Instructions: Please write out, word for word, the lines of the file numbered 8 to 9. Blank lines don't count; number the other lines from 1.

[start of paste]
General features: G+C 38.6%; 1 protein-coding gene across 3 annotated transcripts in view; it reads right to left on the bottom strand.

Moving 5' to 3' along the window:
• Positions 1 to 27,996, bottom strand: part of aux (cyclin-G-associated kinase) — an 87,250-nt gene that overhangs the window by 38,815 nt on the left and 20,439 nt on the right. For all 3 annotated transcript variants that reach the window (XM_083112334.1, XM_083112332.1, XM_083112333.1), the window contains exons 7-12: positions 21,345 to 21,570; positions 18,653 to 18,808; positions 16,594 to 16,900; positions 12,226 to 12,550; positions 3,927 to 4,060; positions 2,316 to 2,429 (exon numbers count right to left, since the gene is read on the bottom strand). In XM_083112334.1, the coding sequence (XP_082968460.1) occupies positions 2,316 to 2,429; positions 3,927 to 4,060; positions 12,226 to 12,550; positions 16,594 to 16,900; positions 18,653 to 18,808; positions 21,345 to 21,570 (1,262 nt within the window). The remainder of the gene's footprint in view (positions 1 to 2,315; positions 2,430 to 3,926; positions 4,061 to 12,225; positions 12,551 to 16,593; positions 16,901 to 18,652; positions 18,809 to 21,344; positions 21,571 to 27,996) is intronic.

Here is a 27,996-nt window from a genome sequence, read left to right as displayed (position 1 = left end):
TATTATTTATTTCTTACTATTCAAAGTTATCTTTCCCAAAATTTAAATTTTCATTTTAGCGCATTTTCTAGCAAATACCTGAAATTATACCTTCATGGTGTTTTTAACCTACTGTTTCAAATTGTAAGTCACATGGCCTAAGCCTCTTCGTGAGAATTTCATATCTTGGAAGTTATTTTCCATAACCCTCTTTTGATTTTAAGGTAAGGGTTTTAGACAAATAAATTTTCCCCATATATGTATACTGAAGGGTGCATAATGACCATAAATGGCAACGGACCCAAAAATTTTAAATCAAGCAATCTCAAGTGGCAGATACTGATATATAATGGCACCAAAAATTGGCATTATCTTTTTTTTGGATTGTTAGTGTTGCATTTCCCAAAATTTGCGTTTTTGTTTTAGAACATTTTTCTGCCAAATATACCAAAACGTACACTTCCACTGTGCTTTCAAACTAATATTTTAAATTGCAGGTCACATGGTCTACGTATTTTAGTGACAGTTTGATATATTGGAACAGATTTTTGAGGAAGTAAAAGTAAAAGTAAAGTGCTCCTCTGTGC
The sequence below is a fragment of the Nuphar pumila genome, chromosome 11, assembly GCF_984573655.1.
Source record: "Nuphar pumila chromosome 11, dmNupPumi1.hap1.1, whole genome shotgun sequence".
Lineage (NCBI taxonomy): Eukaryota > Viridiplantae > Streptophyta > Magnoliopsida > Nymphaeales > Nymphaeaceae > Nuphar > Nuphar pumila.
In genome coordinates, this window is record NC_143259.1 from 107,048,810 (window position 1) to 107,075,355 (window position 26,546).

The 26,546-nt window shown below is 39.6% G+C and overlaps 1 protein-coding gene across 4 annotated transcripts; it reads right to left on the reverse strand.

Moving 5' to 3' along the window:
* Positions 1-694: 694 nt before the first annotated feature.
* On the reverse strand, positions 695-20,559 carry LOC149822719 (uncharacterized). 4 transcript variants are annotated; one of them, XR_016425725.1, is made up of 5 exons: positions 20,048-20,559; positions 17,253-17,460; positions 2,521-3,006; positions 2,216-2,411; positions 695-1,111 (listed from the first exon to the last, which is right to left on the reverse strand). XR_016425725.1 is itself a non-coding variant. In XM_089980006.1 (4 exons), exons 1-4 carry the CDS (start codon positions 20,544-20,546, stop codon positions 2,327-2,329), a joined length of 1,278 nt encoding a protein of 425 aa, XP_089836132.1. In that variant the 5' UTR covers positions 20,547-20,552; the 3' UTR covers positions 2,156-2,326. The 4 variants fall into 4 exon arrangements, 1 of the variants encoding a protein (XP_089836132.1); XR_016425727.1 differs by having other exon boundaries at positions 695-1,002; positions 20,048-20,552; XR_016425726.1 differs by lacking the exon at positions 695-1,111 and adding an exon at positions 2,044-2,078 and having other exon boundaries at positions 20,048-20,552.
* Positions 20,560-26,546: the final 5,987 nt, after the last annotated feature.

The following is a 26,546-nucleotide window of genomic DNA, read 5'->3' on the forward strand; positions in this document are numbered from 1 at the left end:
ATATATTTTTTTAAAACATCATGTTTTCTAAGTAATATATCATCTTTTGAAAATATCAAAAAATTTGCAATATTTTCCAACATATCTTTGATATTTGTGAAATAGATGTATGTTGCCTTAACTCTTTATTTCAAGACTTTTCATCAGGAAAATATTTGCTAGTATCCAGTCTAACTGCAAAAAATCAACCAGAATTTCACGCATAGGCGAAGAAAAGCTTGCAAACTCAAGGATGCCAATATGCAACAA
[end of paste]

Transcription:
Lineage (NCBI taxonomy): Eukaryota > Viridiplantae > Streptophyta > Magnoliopsida > Nymphaeales > Nymphaeaceae > Nuphar > Nuphar pumila.
In genome coordinates, this window is record NC_143259.1 from 107,048,810 (window position 1) to 107,075,355 (window position 26,546).